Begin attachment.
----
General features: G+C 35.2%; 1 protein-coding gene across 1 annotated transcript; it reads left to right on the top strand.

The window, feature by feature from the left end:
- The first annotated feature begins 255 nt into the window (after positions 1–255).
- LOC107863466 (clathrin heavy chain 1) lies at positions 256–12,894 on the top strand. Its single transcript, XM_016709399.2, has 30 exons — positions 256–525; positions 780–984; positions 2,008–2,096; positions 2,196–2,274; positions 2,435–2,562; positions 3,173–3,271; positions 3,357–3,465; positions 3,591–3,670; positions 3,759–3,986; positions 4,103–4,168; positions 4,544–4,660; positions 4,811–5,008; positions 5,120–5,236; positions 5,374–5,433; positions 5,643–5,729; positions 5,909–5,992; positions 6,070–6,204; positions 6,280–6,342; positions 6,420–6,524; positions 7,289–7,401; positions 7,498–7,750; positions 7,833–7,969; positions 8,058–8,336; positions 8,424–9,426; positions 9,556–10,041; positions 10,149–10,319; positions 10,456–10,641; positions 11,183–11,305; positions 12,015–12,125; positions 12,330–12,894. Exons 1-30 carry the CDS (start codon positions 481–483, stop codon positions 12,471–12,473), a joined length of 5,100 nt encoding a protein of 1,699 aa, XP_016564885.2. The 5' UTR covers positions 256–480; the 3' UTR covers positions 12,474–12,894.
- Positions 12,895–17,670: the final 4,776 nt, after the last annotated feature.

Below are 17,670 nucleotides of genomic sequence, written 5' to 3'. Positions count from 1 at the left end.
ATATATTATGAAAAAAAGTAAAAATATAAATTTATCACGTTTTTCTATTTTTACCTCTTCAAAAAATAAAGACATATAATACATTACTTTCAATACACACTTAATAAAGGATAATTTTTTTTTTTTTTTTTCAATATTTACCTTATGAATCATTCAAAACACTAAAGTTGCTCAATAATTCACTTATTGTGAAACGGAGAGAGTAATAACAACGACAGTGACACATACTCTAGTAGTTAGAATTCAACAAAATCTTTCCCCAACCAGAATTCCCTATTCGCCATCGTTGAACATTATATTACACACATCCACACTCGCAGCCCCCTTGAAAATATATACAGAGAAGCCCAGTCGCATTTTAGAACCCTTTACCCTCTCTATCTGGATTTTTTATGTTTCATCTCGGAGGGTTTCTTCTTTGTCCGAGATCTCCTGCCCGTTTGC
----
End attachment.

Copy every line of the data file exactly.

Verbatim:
General features: G+C 35.2%; 1 protein-coding gene across 1 annotated transcript; it reads left to right on the top strand.

The window, feature by feature from the left end:
- The first annotated feature begins 255 nt into the window (after positions 1–255).
- LOC107863466 (clathrin heavy chain 1) lies at positions 256–12,894 on the top strand. Its single transcript, XM_016709399.2, has 30 exons — positions 256–525; positions 780–984; positions 2,008–2,096; positions 2,196–2,274; positions 2,435–2,562; positions 3,173–3,271; positions 3,357–3,465; positions 3,591–3,670; positions 3,759–3,986; positions 4,103–4,168; positions 4,544–4,660; positions 4,811–5,008; positions 5,120–5,236; positions 5,374–5,433; positions 5,643–5,729; positions 5,909–5,992; positions 6,070–6,204; positions 6,280–6,342; positions 6,420–6,524; positions 7,289–7,401; positions 7,498–7,750; positions 7,833–7,969; positions 8,058–8,336; positions 8,424–9,426; positions 9,556–10,041; positions 10,149–10,319; positions 10,456–10,641; positions 11,183–11,305; positions 12,015–12,125; positions 12,330–12,894. Exons 1-30 carry the CDS (start codon positions 481–483, stop codon positions 12,471–12,473), a joined length of 5,100 nt encoding a protein of 1,699 aa, XP_016564885.2. The 5' UTR covers positions 256–480; the 3' UTR covers positions 12,474–12,894.
- Positions 12,895–17,670: the final 4,776 nt, after the last annotated feature.

Below are 17,670 nucleotides of genomic sequence, written 5' to 3'. Positions count from 1 at the left end.
ATATATTATGAAAAAAAGTAAAAATATAAATTTATCACGTTTTTCTATTTTTACCTCTTCAAAAAATAAAGACATATAATACATTACTTTCAATACACACTTAATAAAGGATAATTTTTTTTTTTTTTTTTCAATATTTACCTTATGAATCATTCAAAACACTAAAGTTGCTCAATAATTCACTTATTGTGAAACGGAGAGAGTAATAACAACGACAGTGACACATACTCTAGTAGTTAGAATTCAACAAAATCTTTCCCCAACCAGAATTCCCTATTCGCCATCGTTGAACATTATATTACACACATCCACACTCGCAGCCCCCTTGAAAATATATACAGAGAAGCCCAGTCGCATTTTAGAACCCTTTACCCTCTCTATCTGGATTTTTTATGTTTCATCTCGGAGGGTTTCTTCTTTGTCCGAGATCTCCTGCCCGTTTGC